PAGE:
"Can you tell me what your name is? Do you have any ID?" Benton County Sheriff's Capt. Don Munson said when asked how a typical encounter with a person might begin.
Cannata mimics Munson's questions, illustrating how the autistic person's response might be perceived as insolent. If the officer doesn't recognize the signs of autism, the encounter is going to quickly head south.
Munson said he generally recognizes autistic symptoms.
"When they just repeat what you say or look at you and don't answer, you get the sense that they're just being difficult, so you just have to pay attention," Munson said.
West Lafayette Fire Chief Tim Heath and his wife, Paige, know firsthand about autism. Heath's 18-year-old son — Paige's stepson — is profoundly autistic, and when Tim Heath learned of Cannata's training through the Autism and Law Enforcement Education Coalition, Heath asked Cannata to put on an areawide training session.
"One of the things I don't want to see anymore is ... autistic children tazed because someone doesn't understand what their situation is," Heath said, noting that an Internet search reveals such videos. "It's not happening here, but around the country, it has happened.
"Somebody doesn't understand. They think they might be on drugs or whatever, when in reality, they were an autistic person who just needed help and couldn't control their situation."
The flashing lights on fire trucks, ambulances and police cars, as well as sirens and air horns, generally inflict pain on autistic people, sending them running away or setting them off into a fit, Cannata said.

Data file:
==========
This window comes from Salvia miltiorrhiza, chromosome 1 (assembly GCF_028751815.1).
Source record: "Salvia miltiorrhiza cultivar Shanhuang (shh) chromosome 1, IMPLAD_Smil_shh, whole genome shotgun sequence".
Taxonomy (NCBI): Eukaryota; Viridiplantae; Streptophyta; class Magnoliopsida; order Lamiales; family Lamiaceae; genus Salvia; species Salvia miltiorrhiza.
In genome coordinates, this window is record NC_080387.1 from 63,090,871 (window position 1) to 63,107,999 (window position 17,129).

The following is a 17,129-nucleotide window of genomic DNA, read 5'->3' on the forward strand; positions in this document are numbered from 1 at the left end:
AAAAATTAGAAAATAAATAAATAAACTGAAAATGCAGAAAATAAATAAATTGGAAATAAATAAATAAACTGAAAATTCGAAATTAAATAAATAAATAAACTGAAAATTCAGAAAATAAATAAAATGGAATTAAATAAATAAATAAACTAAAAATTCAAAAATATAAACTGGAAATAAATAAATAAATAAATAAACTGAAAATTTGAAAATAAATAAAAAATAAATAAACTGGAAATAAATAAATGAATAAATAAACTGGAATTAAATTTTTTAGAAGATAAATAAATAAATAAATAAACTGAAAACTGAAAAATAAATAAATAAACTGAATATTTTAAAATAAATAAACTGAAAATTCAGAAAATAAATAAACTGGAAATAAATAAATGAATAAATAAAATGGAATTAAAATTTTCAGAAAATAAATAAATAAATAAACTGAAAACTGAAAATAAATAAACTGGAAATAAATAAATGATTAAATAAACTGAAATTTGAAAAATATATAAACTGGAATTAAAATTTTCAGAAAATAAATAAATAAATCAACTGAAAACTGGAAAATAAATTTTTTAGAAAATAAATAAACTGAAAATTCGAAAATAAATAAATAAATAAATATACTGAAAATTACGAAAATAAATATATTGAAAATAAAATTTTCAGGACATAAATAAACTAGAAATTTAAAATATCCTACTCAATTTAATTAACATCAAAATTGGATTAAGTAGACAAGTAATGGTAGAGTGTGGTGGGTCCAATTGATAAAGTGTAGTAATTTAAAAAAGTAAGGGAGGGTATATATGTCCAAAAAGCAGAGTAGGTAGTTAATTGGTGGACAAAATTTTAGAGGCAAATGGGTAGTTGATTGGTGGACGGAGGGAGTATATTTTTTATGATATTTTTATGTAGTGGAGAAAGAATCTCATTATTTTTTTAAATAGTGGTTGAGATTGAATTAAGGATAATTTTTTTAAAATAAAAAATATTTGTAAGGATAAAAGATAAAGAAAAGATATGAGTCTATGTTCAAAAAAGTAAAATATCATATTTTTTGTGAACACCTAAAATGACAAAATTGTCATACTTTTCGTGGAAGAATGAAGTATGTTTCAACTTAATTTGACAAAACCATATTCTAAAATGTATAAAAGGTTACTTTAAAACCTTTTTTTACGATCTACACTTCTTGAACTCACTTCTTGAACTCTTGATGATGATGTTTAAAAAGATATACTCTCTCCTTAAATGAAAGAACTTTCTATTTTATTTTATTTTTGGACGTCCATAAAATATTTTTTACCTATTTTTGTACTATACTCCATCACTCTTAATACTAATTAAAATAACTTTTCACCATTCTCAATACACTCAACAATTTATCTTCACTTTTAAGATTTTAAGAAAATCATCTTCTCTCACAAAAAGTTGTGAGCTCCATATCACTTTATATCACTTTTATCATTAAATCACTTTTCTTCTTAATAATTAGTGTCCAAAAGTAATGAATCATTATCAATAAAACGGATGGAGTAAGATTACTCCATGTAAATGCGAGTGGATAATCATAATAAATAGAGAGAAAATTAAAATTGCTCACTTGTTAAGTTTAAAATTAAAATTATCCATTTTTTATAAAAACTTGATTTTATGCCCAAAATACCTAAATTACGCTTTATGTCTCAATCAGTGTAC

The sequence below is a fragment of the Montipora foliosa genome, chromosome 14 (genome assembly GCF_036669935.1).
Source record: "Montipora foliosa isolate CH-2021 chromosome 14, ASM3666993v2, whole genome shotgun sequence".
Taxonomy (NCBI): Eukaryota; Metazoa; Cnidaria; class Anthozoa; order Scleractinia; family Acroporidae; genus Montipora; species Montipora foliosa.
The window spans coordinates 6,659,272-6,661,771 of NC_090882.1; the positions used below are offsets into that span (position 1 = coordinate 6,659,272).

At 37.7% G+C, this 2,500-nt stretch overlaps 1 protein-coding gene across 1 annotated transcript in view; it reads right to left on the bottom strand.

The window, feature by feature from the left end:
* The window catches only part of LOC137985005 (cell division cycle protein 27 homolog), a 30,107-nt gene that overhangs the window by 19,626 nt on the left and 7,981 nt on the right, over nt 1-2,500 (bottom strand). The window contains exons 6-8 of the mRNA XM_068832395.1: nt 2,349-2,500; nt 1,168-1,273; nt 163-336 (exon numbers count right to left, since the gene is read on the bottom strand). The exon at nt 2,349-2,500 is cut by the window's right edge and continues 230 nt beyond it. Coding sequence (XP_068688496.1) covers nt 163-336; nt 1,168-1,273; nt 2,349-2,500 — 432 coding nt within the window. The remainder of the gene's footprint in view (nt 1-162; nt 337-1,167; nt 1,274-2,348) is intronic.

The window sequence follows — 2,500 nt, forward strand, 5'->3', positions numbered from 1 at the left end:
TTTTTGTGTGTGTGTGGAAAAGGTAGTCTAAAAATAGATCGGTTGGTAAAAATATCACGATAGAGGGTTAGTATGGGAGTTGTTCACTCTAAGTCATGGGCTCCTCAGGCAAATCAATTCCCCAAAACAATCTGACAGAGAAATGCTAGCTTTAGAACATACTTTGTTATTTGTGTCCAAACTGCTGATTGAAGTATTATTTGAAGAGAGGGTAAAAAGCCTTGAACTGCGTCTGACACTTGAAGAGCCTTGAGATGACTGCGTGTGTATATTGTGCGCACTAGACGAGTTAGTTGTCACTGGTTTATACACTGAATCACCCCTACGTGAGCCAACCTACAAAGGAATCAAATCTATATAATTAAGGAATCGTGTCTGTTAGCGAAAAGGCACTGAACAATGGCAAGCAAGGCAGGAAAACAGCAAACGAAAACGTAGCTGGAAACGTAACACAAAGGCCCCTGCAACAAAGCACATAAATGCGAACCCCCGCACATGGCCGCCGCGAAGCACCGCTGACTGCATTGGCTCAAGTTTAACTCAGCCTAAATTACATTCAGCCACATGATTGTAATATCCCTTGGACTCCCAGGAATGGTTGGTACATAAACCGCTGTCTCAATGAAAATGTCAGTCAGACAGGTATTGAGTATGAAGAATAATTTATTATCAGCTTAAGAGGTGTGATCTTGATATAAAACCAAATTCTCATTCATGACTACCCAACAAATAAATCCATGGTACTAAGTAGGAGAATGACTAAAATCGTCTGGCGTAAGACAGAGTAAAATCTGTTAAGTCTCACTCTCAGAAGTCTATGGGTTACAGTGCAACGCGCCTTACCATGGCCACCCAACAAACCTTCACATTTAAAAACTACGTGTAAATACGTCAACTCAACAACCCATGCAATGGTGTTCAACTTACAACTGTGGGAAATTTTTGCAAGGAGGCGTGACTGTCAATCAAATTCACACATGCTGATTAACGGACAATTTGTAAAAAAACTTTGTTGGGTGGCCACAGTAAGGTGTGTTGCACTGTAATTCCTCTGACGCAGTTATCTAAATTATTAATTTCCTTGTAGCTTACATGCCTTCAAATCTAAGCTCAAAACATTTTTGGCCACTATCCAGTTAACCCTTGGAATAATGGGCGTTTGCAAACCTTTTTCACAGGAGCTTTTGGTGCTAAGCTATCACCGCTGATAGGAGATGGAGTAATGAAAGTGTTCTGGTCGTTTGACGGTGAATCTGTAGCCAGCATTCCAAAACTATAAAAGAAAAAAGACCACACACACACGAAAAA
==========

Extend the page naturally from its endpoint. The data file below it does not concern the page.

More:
Making matters worse, a light touch causes physical pain to many autistic people. How does one rescue an autistic person from a fire or dangerous scene without touching them?
The Heaths' son, Alex, grew up around firefighters and police officers, so he responds differently.
"He grew up at the firehouse, so he's comfortable with the fire trucks," Paige said, describing Alex as one who runs to fire trucks. "Most autistic kids get overstimulated with the sights and sounds. Not Alex, because he's been around it all his life."
Like Ted, Alex has his ticks. Whereas Ted is a wrist flapper, Alex calms himself by rocking forward and backward.
"He's recognizable," Paige said. "He's a rocker. He's vocal, even though he's not verbal."
Most profoundly autistic people are social only with people they know, which makes it difficult for rescues in an emergency. But if autistic people frequently meet police and firefighters in a safe environment, Cannata said they will recognize the uniforms of their rescuers as someone they can trust. That outreach is part of the message in his training.
Cannata notes that the training deals only with common responses from autistic people. Every person — even autistic people — responds differently, he said.
"Again, he's atypical for an autistic child. He's really social," Paige Heath said, noting that Alex can say only about 15 words. "He loves to shake hands and say 'Hi.' Hi is one of his words. He loves to meet new people.
"He doesn't mind being touched, which again, is atypical."
Information from: Journal and Courier, http://www.jconline.com